# Creating Skills Challenges

This documentation assumes that you're already familiar with authoring regular scenarios, especially the index.json file and scenario syntax.

# How a Skills Challenge differs from a Scenario

A scenario is a step-by-step, interactive lesson on how to solve a real-world problem.

A skills challenge is an opportunity for learners to solve a real problem by themselves, helping them gain a deeper understanding of how to apply a given tool or approach.

As such, challenges don’t contain an instructional component (no lesson text), but instead present tasks to be completed. As the learner completes each task, the UI can provide real-time feedback to encourage the learner to keep making progress. The UI can even provide hints to help guide the learner when they get stuck.

To illustrate, here are two examples in O'Reilly's learning platform:

In a skills challenge, the sidebar can also provide hints — such as when learners appear to be stuck, and are taking too long to complete a task. But any hints should merely prompt them or nudge them in the right direction, not provide a definitive answer or solution to the task.

Also, skills challenges, despite the name, shouldn't necessarily be “challenging” — in the sense of being difficult. Someone who has already learned the necessary skills should be able to easily complete the corresponding skills challenge.

This completability is essential to how skills challenges function as learning tools: If the learner is able to complete all the tasks, then they know they have learned those skills. (Hooray!) If they cannot complete the tasks or experience trouble along the way, then they know they need to resume studying and practicing.

(The hint text can even be used to point people back to relevant learning resources. For example, "Don't recall the command for initializing a new server? Revisit Chapter 3 in Servers & Widgets." We don't want people to get stuck in a learning dead-end; we always want to help provide a path forward, especially when things "aren't working.")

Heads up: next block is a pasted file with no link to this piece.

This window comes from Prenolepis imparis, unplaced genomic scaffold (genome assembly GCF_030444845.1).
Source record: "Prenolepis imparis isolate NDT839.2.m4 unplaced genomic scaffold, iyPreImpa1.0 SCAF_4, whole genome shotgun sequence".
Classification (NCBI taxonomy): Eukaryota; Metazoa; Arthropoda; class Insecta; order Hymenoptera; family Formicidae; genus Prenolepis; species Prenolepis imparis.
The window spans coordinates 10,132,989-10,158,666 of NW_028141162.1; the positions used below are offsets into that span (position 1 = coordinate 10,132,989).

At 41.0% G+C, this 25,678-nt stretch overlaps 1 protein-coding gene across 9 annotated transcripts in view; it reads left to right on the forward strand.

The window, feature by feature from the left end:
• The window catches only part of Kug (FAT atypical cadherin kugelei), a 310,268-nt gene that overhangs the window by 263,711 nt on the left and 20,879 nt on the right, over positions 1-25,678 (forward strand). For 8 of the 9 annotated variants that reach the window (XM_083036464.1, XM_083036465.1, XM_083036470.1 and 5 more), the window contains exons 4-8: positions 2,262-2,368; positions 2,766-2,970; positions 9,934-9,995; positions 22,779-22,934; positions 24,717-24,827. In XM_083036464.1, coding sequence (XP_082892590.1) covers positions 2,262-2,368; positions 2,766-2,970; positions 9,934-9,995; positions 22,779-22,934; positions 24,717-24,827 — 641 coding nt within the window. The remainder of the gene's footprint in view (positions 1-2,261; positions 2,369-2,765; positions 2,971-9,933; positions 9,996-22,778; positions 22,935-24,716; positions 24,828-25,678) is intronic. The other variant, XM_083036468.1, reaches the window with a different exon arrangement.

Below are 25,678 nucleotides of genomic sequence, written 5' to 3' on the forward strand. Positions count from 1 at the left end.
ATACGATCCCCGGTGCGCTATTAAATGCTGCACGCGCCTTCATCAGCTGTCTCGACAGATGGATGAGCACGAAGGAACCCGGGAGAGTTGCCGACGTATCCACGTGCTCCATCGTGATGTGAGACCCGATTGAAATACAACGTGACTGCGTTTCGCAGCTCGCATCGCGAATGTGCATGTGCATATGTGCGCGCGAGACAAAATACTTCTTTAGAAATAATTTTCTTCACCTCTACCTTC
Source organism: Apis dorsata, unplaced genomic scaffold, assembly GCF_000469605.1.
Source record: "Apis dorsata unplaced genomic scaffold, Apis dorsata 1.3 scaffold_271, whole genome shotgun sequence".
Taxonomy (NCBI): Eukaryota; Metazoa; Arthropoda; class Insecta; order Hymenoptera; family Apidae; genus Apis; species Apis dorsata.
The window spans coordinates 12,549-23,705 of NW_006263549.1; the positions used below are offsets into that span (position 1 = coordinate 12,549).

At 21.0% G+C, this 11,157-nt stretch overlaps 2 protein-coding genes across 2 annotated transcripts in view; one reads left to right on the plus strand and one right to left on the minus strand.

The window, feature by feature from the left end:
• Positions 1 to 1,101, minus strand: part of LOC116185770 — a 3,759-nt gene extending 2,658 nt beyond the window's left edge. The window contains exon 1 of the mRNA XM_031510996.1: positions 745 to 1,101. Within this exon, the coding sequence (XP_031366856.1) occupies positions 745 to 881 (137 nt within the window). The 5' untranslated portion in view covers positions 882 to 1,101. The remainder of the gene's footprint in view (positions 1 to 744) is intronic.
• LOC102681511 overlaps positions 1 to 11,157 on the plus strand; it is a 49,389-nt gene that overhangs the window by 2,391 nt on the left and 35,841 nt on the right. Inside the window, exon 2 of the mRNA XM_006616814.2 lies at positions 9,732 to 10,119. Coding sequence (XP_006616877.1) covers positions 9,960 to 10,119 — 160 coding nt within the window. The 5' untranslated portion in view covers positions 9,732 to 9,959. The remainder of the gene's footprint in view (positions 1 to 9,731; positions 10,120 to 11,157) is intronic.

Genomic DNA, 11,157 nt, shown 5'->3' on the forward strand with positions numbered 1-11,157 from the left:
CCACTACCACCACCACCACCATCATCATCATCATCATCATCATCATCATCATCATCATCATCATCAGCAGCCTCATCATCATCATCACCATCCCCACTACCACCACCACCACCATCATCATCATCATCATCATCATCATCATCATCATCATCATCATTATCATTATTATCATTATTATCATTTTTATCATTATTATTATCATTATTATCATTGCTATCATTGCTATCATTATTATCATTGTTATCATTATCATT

# Example Skills Challenges

The skills challenges UI shown to learners looks like this:

Katacoda Challenge Example

Once the learner has completed all the tasks, they can go back and review a task's details by clicking its title.

Katacoda Challenge Example Completed

Please reference the examples here:

To get started, you can either clone the skills challenge template in the examples above, or you may want to start by…

# Reconfiguring a Scenario as a Skills Challenge

To convert an existing scenario to a skills challenge:

# 1. Specify the challenge version.

Add "type": "[email protected]" to the top of the index.json file, as in this example source.

{
    "type": "[email protected]",
    "title": "Skills Challenge Template",
    "description": "Basic template for a skills challenge",
    …

This tells Katacoda that the scenario will be a skills challenge, as well as which version of the challenge API to use.

⚠️ At the moment, the only valid version is 0.7.

# 2. Specify a verification script for each task.

While regular scenarios have "steps," the challenges API interprets steps as "tasks." Your index.json should continue to specify an array of steps (tasks), but you'll need to specify a verify script for each one (and, optionally, a hint), as in this example source:

{
    "type": "[email protected]",
    "title": "Skills Challenge Template",
    "description": "Basic template for a skills challenge",
    "difficulty": "Beginner",
    "time": "5 minutes",
    "details": {
        "steps": [
            {
                "title": "Task 1: Bananas",
                "text": "1_task.md",
                "verify": "1_verify.sh",  // <-- New
                "hint": "1_hint.sh"       // <-- Optional
            },
            {
                "title": "Task 2: Apples",
                "text": "2_task.md",
                "verify": "2_verify.sh",  // <-- New
                "hint": "2_hint.sh"       // <-- Optional
            }
        ],

# 3. Update each title and text value.

The title should briefly summarize the task at hand. Lead with the verb, indicating the action to be taken. For example:

  • Create a new .config file
  • Increase the widget capacity

The text property points to a Markdown .md file, which will provide a more detailed prompt for the task. Keep these brief, while providing any specifics needed to complete the task successfully, without telling the learner exactly how to do it. For example:

  • Be sure the new .config file is in the default app directory.
  • Update the cluster settings to ensure at least 100 additional widgets can be accommodated.